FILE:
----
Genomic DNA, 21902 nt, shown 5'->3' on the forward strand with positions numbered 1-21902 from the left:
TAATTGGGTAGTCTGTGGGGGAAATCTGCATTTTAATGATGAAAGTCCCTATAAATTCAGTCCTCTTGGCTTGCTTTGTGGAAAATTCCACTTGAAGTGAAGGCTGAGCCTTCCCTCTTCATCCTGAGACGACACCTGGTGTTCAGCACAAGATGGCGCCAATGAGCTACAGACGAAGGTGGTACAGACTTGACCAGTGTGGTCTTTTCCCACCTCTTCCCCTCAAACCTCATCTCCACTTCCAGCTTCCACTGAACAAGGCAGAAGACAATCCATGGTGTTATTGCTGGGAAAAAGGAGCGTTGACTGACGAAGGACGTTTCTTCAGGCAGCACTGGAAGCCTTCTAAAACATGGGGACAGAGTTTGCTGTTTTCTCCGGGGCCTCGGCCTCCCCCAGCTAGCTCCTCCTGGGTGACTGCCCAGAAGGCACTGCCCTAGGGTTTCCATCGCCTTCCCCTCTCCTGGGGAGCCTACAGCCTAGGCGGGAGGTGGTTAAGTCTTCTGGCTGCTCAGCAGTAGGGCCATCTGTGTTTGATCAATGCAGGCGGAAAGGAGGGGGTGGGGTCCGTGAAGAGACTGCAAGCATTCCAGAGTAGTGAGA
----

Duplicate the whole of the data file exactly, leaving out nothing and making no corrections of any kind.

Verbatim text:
Genomic DNA, 21902 nt, shown 5'->3' on the forward strand with positions numbered 1-21902 from the left:
TAATTGGGTAGTCTGTGGGGGAAATCTGCATTTTAATGATGAAAGTCCCTATAAATTCAGTCCTCTTGGCTTGCTTTGTGGAAAATTCCACTTGAAGTGAAGGCTGAGCCTTCCCTCTTCATCCTGAGACGACACCTGGTGTTCAGCACAAGATGGCGCCAATGAGCTACAGACGAAGGTGGTACAGACTTGACCAGTGTGGTCTTTTCCCACCTCTTCCCCTCAAACCTCATCTCCACTTCCAGCTTCCACTGAACAAGGCAGAAGACAATCCATGGTGTTATTGCTGGGAAAAAGGAGCGTTGACTGACGAAGGACGTTTCTTCAGGCAGCACTGGAAGCCTTCTAAAACATGGGGACAGAGTTTGCTGTTTTCTCCGGGGCCTCGGCCTCCCCCAGCTAGCTCCTCCTGGGTGACTGCCCAGAAGGCACTGCCCTAGGGTTTCCATCGCCTTCCCCTCTCCTGGGGAGCCTACAGCCTAGGCGGGAGGTGGTTAAGTCTTCTGGCTGCTCAGCAGTAGGGCCATCTGTGTTTGATCAATGCAGGCGGAAAGGAGGGGGTGGGGTCCGTGAAGAGACTGCAAGCATTCCAGAGTAGTGAGA